Dr. Elizabeth Sweeney has been researching multiple sclerosis (MS)—a disease area she is very passionate about—for close to a decade. When she first joined the Department of Population Health Sciences in 2019, one of her goals was to establish a large line of imaging research alongside collaborators at Weill Cornell Medicine. Now, Dr. Sweeney has received the Biostatistics/Informatics Junior Faculty Award from the National Multiple Sclerosis Society.
According to the National MS Society, the goal of this award is to create protected time for a junior faculty member to collaborate with an established MS research group, while inspiring them to pursue critical questions in MS research throughout their career. Dr. Sweeney will receive three years of partial salary support and up to $20,000 per year for access to datasets.
Throughout the project, Dr. Sweeney is collaborating with a cross-functional team of Weill Cornell Medicine researchers: Dr. Susan Gauthier, associate professor of clinical neurology and one of Dr. Sweeney’s mentors; Dr. Thanh Nguyen, associate professor of physics research in radiology; and Dr. Yi Wang, professor of physics in radiology.
Together, the research team is working with a quantitative susceptibility map (QSM), which maps inflammation on the brain.
“There’s a particular type of lesion called a rim+ QSM lesion, which has active inflammation around the border,” Dr. Sweeney said. “We are first automating algorithms to find these lesions in the brain. We are then aging those lesions, determining how old they are and how long they’ve been in the brain. And then we are using the age and identification to evaluate treatments with those lesions.”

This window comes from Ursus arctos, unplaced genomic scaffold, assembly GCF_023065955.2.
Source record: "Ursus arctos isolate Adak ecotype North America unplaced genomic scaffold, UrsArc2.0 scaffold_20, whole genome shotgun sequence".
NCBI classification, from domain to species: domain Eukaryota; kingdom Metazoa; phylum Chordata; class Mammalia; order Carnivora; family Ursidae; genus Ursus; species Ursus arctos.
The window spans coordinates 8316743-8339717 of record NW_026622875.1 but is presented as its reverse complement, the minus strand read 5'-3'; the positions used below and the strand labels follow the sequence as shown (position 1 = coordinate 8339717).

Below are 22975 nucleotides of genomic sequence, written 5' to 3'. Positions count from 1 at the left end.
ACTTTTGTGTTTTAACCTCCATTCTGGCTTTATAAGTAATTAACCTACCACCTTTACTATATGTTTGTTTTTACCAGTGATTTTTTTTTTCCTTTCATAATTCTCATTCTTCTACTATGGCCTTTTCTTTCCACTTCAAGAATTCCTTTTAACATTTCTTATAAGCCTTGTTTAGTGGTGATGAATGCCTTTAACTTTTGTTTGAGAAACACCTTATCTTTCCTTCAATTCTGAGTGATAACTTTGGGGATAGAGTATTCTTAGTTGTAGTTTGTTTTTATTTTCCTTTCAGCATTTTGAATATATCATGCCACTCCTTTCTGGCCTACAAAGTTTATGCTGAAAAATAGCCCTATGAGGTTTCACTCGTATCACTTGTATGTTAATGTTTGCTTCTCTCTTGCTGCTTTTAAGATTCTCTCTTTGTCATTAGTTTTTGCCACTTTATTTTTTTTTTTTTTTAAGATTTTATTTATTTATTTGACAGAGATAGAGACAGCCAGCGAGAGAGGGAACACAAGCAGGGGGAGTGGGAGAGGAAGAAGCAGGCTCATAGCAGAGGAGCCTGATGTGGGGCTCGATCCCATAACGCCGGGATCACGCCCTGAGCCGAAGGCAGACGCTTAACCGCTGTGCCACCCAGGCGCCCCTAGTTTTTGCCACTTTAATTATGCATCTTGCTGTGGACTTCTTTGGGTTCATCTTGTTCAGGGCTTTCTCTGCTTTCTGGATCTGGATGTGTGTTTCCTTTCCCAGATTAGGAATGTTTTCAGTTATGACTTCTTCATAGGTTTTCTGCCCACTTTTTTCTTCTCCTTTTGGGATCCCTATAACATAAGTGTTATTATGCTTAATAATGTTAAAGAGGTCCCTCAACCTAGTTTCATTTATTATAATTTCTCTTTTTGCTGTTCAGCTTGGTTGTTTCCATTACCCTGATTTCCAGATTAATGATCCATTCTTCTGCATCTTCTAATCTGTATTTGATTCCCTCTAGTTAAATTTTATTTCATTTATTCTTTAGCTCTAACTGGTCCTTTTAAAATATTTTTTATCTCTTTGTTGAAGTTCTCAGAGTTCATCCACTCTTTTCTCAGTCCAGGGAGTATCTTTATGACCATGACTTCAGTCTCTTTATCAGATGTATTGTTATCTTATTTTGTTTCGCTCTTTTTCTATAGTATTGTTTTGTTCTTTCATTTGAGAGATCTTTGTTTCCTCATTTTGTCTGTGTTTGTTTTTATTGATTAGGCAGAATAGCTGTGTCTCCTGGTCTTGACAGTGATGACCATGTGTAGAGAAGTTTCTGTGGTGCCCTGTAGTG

Because conventional MRI is not sensitive to inflammation, QSM serves as an alternative indicator of how treatments are working and allows researchers to see what they haven’t been able to see before.
Dr. Sweeney hopes to continue doing imaging research far beyond this award and create a bigger funding portfolio in the future.
“I love doing imaging research. The main reason is that you look at something and you can see what you do in a picture,” Dr. Sweeney said. “I really enjoy doing analysis and then actually seeing it. Also, I’m very passionate about helping people who have MS.”
As a course director for the Master of Science in Healthcare Policy and Research program, Dr. Sweeney is also looking forward to continuing to mentor graduate students in imaging research. On a broader scale, she would love to eventually be part of a dedicated MS research group at Weill Cornell Medicine.
The Department of Population Health Sciences addresses the intersection of health and practice. Serving as a collaborative and interdisciplinary hub for clinical research, the Department aims to improve the health of populations and reduce inequities through applied research, technological innovations and novel education programs.